If the role of the conscious mind is to be the press secretary for the subconscious mind, does reason play any role at all in our moral reasoning?
Haidt points to an experiment that suggests it can. Subjects were exposed to a scenario meant to elicit a disgust reflex, but in this particular scenario no one is hurt, emotionally or physically. Subjects were asked whether the protagonist in the scenario was wrong to act as they did. This is similar to experiments that Haidt himself has run.
The twist is that some subjects were asked to give an option immediately, and some had to wait two minutes to give an opinion. The subjects in the latter condition were more likely to say that the actions were OK than those who have an opinion right away, suggesting the rational mind can sway the moral mind.
It would be interesting to know much of an experimental effect is going on here (i.e., people have time to reflect that they are part of an experiment, which could change their thought patterns).
Still, I have to believe that the conscious mind has influence over our moral reasoning centers. The question is how much, and how do we maximize that control?
Haidt, while exploring how people make judgments, notes research from Alex Todorov that indicates that if you give a person a picture of two candidates they’ve never seen before, in this case national Senate and Congressional races, they’ll guess correctly two-thirds of the time, even if only shown the pictures for a tenth of a second.
First, a word about the presentation of statistics for this. When I first read that statistic, my mind was blown. Two-thirds! It was only after thinking about it for a little bit that I realized that people would already on average get it right half the time even if they just flipped a coin. That made two-thirds seem less impressive, which is too bad because it really is impressive.
Anyway, one can think of lots of confounds for this–age, gender, physical attraction–but it appears Todorov controlled for all of these. The one factor that did correlate with success picking out the winning candidate was the perception of competence.
It would be great to know more about that. What are the specific visual markers that makes one appear competent? (From the Todorov article linked above–it sure appears that the eyes have a lot to do with it.) And how well does the appearance of competence correlate with actual competence (which would obviously be hard to define in a political setting, but presumably this type of judgment is going on in lots of settings)?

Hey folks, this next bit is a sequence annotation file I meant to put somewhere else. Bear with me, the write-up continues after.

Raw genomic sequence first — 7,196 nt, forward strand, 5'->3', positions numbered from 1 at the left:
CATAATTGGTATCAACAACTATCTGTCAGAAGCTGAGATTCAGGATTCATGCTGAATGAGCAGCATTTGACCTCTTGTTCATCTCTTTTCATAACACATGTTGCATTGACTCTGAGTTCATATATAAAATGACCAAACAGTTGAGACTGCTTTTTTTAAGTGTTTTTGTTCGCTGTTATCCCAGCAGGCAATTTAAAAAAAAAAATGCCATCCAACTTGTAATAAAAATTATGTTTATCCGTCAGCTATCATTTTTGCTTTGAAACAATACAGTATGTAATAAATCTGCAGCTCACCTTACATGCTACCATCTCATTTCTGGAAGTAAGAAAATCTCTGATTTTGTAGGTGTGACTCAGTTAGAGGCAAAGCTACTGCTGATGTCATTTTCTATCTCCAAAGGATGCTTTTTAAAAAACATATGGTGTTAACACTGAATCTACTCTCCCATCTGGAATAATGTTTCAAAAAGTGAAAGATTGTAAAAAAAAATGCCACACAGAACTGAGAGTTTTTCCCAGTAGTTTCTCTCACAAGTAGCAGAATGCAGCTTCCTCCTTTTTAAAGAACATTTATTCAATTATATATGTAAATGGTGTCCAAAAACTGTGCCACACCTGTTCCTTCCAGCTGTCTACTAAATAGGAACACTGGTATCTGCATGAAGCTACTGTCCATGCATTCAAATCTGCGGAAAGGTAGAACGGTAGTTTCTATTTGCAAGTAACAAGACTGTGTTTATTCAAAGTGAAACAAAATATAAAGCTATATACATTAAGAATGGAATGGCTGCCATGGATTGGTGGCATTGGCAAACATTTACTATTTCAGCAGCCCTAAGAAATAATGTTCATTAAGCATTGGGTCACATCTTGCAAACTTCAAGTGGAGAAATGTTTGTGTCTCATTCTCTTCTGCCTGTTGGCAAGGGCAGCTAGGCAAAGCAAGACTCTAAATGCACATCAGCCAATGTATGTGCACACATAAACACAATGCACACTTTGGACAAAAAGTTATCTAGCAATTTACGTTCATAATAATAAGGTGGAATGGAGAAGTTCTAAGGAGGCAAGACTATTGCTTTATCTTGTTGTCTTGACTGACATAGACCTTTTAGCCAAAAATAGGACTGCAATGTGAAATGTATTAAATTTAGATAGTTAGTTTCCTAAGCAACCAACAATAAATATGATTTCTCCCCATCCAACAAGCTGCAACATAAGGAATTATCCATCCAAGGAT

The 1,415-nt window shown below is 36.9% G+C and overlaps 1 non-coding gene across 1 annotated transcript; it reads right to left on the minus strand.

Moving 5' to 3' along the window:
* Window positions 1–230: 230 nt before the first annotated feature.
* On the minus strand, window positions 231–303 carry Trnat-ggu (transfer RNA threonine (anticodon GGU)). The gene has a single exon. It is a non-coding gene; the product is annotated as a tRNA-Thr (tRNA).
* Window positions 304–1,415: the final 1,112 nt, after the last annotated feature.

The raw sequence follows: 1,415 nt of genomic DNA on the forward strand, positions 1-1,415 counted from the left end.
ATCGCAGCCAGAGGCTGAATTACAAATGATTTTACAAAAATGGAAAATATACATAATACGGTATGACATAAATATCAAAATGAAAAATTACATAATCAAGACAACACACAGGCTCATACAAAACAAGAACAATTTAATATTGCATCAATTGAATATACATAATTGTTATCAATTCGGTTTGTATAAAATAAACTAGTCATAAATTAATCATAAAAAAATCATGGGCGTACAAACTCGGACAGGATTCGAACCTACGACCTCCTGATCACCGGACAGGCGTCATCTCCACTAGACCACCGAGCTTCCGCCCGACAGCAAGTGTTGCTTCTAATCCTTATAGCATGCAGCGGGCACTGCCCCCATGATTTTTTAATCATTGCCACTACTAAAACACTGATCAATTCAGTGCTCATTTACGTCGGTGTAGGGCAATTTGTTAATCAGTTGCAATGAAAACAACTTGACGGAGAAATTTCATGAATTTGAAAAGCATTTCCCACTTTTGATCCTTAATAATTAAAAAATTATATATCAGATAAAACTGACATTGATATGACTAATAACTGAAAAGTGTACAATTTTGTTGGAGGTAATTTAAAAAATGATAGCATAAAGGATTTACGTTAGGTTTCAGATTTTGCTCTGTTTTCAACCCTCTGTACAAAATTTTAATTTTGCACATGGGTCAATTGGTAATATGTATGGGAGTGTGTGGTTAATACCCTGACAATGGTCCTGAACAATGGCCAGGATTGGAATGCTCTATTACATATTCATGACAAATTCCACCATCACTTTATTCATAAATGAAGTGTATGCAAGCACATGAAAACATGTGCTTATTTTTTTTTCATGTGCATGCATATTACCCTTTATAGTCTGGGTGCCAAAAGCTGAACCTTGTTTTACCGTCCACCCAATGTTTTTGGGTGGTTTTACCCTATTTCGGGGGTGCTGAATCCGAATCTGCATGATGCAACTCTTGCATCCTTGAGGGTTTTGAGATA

“The brain tags familiar things as good things. Zajonc called this the ‘mere exposure effect,’ and it is a basic principle in advertising.” (Haidt, p. 65)
Something I need to understand better. When does it work and when does it not?
Jonathan Haidt refers back to famous philosophers at a number of points in his book to show the evolution of ideas.
- Plato believed that moral intuition was subordinate to reason.
- David Hume believed that reason was subordinate to moral intuition.
- Thomas Jefferson believed that moral intuition and reason were co-leaders.
Haidt’s position is that Hume was right.
Another way Haidt points out that we know morality is not necessarily a rational process is from his own experiments where people were given scenarios that trigger taboos but in which no one is hurt and no one outside of the main protagonists in the stories even know what happened.
Subjects were asked if the individuals in the stories were wrong to do what they did, and then pressed for reasons why. It was clear that most people were inventing reasons to justify their reactions. Even if they couldn’t give a good reason, they still stuck with their initial judgment.
It’s a pretty good demonstration that we’ve evolved to condemn certain behaviors, even if we can’t explain why, and even when those behaviors aren’t hurting anyone. Judgment and justification are separate processes.
Further, Haidt goes on to assert that moral reasoning is not about reconstructing our own conclusions, but rather “we reason to find the best possible reasons why somebody else ought to join us in our judgment.” (p. 52)
So, then, if our moral decision making is subconscious and automatic, why does our rational, conscious mind bother crafting post hoc justifications for what we believe? Haidt refers to our rational minds as a press secretary. Why bother with the post hoc reasoning, since we aren’t going to change anyone else’s mind?
Partly, it serves a social function. Reason itself isn’t very effective for changing minds, but it can reinforce our beliefs and the beliefs of other, like-minded individuals. It feels good when someone comes up with a killer argument in favor of what we believe, and that creates social bonds.
It’s also true that we do sometimes change our positions, particularly in response to people who we like or admire assuming a contrary position. Our rational brains help us rationalize the reasons why we change our views, when really we changed them due to social pressure.
Also, to be clear, it is also possible to change your own position based on logical reasoning, and we clearly sometimes do. As Haidt notes, it just doesn’t happen very often.
Haidt did some research early in his career to ascertain whether increased cognitive load would interfere with making decisions in situations that involve applying morality or ethics. The idea here is that if morality is controlled by automatic processes instead of rational ones, then cognitive load shouldn’t matter.
And, indeed, that’s what he found. Moral judgement is fast and automated. It doesn’t depend on the rational mind.